There are still a number of details that both the NHL / NHLPA need to hammer out before submitting the framework of a new season for approval, but one facet of an augmented NHL campaign that appears to be a no-brainer is the need for expanded rosters. While NHL clubs usually carry a maximum of 23 players, the current COVID climate — in which players could be forced to miss weeks of action due to positive testing — should necessitate the need for all 31 teams to have extra bodies ready to go if such a scenario plays out.
Last week, TSN's Frank Seravalli noted that discussions regarding the 2021 NHL season involved the expansion of an NHL roster from 23 to 26 players — with four additional players serving as part of a "taxi squad". The four players on the taxi squad will earn AHL salary and likely play most of their games with Providence, but will be at the ready to make their way up to Boston if need be, and will also earn NHL benefits and per diem.
So if the Bruins' roster is set to expand to 26 players – along with four "taxi squad" representatives — for the upcoming 2021 season, what exactly does Bruce Cassidy and his staff have to work with?
With training camp potentially getting underway in as little as three weeks, here's an early look at the revamped roster Boston might roll out if games do get underway by Jan. 13 — starting with the club's forwards:
1. Patrice Bergeron: Who else to start off with than Boston's first-line center? Even though there's a good chance Bergeron will be without at least one — if not both — of his wingers to start the 2021 season, the 35-year-old pivot should continue to excel in his two-way role at the top of the B's forward corps. While a fewer number of regular-season games should benefit a player usually plagued by nagging injuries like Bergeron, the likely inclusion of numerous back-to-back slates this winter means that Boston will still need to appropriately manage its franchise center in 2021.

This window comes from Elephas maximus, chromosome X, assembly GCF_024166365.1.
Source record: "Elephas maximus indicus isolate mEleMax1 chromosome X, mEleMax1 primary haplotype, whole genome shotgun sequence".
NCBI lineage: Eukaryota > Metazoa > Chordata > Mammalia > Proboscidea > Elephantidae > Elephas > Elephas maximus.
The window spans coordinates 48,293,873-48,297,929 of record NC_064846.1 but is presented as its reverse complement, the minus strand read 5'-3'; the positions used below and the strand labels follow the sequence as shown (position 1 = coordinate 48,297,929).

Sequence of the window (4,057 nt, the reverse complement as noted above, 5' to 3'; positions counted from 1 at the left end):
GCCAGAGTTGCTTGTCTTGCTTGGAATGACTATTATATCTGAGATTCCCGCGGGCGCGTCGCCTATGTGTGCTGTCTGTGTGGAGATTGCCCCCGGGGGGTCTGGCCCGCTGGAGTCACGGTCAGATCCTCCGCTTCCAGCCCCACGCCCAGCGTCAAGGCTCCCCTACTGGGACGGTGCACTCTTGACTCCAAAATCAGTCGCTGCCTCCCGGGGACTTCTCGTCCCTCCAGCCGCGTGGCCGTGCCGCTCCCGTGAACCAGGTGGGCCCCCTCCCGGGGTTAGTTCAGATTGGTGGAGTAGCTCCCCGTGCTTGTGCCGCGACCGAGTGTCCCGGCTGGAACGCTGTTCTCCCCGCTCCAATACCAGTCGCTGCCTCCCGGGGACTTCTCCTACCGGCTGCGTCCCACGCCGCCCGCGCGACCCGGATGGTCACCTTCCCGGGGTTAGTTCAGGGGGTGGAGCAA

2. David Krejci: Another year, another season in which Krejci will likely be looking for a surefire right winger to play alongside on Boston's second line. Unlike previous campaigns, at least Krejci should have a couple of intriguing options in Ondrej Kase, Craig Smith and perhaps even David Pastrnak upon his return from injury. Krejci, who turns 35 on April 28, is entering the final year of the six-year, $43.5-million contract he inked back on September 2014.
3. Charlie Coyle: Coyle, entering the first year of a six-year, $31.5 million contract extension he signed last November, should remain in his regular role as Boston's third-line pivot. As much as Coyle thrives when placed in a consistent role, it remains to be seen if he'll operate with a set pair of wingers for this season, given the logjam of viable middle-six options on the B's roster.
4. Sean Kuraly: The key cog on Boston’s fourth line, Kuraly and his crew will be looking for a bit of a rebound in 2021 after failing to replicate the production that had solidified them as one of the more effective bottom-six units during the 2018-19 season. Kuraly, who will become an unrestricted free agent in the summer of 2021, stands as one of Cassidy's most trusted and versatile forwards, and could move up in the lineup or to the wing if needed to get the most out of Boston's forward grouping.